NOTES ON THE INDUSTRY, OR, WHAT I’M WRITING ABOUT

by James D. Wolf, Jr on February 1, 2012

The United States Constitution mentions only three non-political professions specifically: religion, practice of law and the press.

Of course, whether the legal profession is non-political is arguable. Laws are political constructs, and judges are politically appointed or nominated. Many of the country’s founders were lawyers in the British tradition, and they based much of the Constitution – especially the legal system – on the United Kingdom’s Magna Carta and the courts, rights and system that resulted from that.

And the reasoning for religion’s inclusion is obvious. America’s first permanent European settlers were religious refugees. Jefferson, Adams, Madison and other founders also knew the harm and damage religious wars did to government in Europe. The Constitution draws lines in the sand.

What’s most interesting is the direct mention of the press. It’s even acknowledged separately from free speech in the first amendment, just as religion, assembly and petition of government are. They’re all related to free speech, yet the press has one characteristic that sets it apart from everything else on that list besides religion: the possibility of permanence.

 The men who shaped this country and its laws felt that not just free speech but the right to have that speech organized, disseminated and made permanent – and to be able to chronicle ideas and events – is as important to the republic and its government as are elected officials, ambassadors, taxes, a postal system and the military.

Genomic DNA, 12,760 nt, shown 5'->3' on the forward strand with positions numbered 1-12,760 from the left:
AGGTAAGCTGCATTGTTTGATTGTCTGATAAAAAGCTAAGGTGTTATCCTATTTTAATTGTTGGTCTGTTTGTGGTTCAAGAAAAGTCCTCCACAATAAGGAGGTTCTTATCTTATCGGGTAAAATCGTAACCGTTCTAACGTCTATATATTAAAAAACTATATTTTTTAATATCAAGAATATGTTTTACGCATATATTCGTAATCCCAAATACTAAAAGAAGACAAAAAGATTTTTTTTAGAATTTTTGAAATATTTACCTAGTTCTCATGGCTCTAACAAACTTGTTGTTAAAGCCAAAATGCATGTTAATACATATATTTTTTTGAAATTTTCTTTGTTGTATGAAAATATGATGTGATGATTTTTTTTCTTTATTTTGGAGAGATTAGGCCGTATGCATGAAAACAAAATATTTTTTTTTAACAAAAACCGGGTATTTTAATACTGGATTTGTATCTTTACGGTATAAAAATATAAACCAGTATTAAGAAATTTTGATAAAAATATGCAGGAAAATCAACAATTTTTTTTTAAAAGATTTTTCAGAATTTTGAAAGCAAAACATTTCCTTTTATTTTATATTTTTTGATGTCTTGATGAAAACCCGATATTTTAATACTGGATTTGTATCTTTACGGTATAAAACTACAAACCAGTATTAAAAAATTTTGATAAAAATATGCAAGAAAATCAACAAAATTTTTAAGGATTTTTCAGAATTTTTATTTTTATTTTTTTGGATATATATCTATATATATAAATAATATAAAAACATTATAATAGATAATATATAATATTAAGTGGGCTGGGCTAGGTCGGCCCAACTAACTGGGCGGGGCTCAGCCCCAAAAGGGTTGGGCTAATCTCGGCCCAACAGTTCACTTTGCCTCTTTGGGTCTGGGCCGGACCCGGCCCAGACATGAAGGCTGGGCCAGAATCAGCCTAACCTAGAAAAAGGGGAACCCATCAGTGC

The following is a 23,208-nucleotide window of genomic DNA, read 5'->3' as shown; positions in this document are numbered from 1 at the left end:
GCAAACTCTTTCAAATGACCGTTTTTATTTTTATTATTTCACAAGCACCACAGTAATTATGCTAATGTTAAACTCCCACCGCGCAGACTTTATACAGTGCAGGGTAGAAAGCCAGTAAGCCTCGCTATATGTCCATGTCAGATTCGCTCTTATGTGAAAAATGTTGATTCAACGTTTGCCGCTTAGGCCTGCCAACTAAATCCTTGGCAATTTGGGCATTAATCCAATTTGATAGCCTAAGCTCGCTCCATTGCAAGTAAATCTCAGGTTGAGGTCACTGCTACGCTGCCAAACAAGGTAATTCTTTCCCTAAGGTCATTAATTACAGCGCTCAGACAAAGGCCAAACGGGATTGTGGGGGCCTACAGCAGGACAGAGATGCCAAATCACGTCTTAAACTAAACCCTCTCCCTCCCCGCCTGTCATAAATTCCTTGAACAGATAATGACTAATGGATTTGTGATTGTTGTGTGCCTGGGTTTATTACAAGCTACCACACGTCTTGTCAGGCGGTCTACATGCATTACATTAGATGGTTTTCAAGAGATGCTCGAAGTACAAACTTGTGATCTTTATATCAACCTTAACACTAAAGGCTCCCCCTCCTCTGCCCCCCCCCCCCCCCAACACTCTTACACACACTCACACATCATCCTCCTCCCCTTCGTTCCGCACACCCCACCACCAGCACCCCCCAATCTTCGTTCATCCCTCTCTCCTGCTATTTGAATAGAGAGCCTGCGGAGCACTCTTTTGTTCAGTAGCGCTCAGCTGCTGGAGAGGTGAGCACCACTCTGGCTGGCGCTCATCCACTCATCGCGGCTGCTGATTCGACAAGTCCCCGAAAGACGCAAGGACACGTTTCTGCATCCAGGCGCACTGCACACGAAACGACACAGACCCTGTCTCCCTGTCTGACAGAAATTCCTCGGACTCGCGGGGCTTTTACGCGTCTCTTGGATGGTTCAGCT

Even farming, which many of the founders participated in as either a sideline or primary source of income, receives no specific reference in the Constitution. Neither does trade.

Since the establishment of the Constitution, the idea of what’s the press has expanded as technology has changed. It includes radio, television and now the Internet. It’s still considered important in all its forms. It’s also in trouble, at least the way that the founders knew it.

From the 2001 through 2008, newspapers – including ones that had once been in the country’s top 100 circulation giants – began dying off or shrinking more quickly. It had actually started before then, but the advent of the Internet spread it like air travel spreads contagion. An attempt to put a number on this would become dated before I could even put this column online. We’re hemorrhaging that quickly.

In this column, I intend to address these issues and how media is changing, dying, surviving, vying for our limited attention. Given that I started in print media and tend to romanticize it and the founders’ intentions, many of the first columns will consider its situation. However, I have also worked in radio and online, have appeared on television and simply have an interest in all media. I want to know what it means not just to the business but to the United States and the world in general.

Leave a Comment

Previous post:

Next post: